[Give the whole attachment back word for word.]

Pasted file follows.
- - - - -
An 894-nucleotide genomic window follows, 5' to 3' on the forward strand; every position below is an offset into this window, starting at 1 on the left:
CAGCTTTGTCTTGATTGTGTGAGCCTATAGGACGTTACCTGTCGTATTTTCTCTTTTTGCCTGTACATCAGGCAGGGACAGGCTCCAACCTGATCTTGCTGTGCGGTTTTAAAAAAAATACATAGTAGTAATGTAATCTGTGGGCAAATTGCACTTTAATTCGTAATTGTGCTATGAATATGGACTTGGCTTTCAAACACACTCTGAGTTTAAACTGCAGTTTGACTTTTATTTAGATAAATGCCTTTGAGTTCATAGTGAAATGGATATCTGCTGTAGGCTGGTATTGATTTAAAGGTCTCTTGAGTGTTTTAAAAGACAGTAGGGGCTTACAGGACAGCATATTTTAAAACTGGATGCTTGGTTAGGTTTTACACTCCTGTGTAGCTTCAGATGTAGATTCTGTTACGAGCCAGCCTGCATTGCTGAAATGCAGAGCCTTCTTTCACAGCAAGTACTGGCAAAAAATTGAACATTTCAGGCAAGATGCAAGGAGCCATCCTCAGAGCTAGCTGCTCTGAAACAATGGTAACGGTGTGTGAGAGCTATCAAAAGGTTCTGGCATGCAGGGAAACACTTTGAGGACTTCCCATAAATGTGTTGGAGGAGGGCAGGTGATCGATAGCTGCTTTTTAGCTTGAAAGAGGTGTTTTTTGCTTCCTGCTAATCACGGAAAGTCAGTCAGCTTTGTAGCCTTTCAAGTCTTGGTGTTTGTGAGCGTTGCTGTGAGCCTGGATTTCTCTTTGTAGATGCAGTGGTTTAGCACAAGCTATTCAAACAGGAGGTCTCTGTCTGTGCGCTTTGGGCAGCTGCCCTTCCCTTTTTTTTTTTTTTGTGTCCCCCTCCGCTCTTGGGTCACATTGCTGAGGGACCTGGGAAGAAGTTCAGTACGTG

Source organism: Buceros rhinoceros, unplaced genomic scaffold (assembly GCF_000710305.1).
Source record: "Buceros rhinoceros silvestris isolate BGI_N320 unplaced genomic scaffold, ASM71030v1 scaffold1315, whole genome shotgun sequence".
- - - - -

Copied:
An 894-nucleotide genomic window follows, 5' to 3' on the forward strand; every position below is an offset into this window, starting at 1 on the left:
CAGCTTTGTCTTGATTGTGTGAGCCTATAGGACGTTACCTGTCGTATTTTCTCTTTTTGCCTGTACATCAGGCAGGGACAGGCTCCAACCTGATCTTGCTGTGCGGTTTTAAAAAAAATACATAGTAGTAATGTAATCTGTGGGCAAATTGCACTTTAATTCGTAATTGTGCTATGAATATGGACTTGGCTTTCAAACACACTCTGAGTTTAAACTGCAGTTTGACTTTTATTTAGATAAATGCCTTTGAGTTCATAGTGAAATGGATATCTGCTGTAGGCTGGTATTGATTTAAAGGTCTCTTGAGTGTTTTAAAAGACAGTAGGGGCTTACAGGACAGCATATTTTAAAACTGGATGCTTGGTTAGGTTTTACACTCCTGTGTAGCTTCAGATGTAGATTCTGTTACGAGCCAGCCTGCATTGCTGAAATGCAGAGCCTTCTTTCACAGCAAGTACTGGCAAAAAATTGAACATTTCAGGCAAGATGCAAGGAGCCATCCTCAGAGCTAGCTGCTCTGAAACAATGGTAACGGTGTGTGAGAGCTATCAAAAGGTTCTGGCATGCAGGGAAACACTTTGAGGACTTCCCATAAATGTGTTGGAGGAGGGCAGGTGATCGATAGCTGCTTTTTAGCTTGAAAGAGGTGTTTTTTGCTTCCTGCTAATCACGGAAAGTCAGTCAGCTTTGTAGCCTTTCAAGTCTTGGTGTTTGTGAGCGTTGCTGTGAGCCTGGATTTCTCTTTGTAGATGCAGTGGTTTAGCACAAGCTATTCAAACAGGAGGTCTCTGTCTGTGCGCTTTGGGCAGCTGCCCTTCCCTTTTTTTTTTTTTTGTGTCCCCCTCCGCTCTTGGGTCACATTGCTGAGGGACCTGGGAAGAAGTTCAGTACGTG

Source organism: Buceros rhinoceros, unplaced genomic scaffold (assembly GCF_000710305.1).
Source record: "Buceros rhinoceros silvestris isolate BGI_N320 unplaced genomic scaffold, ASM71030v1 scaffold1315, whole genome shotgun sequence".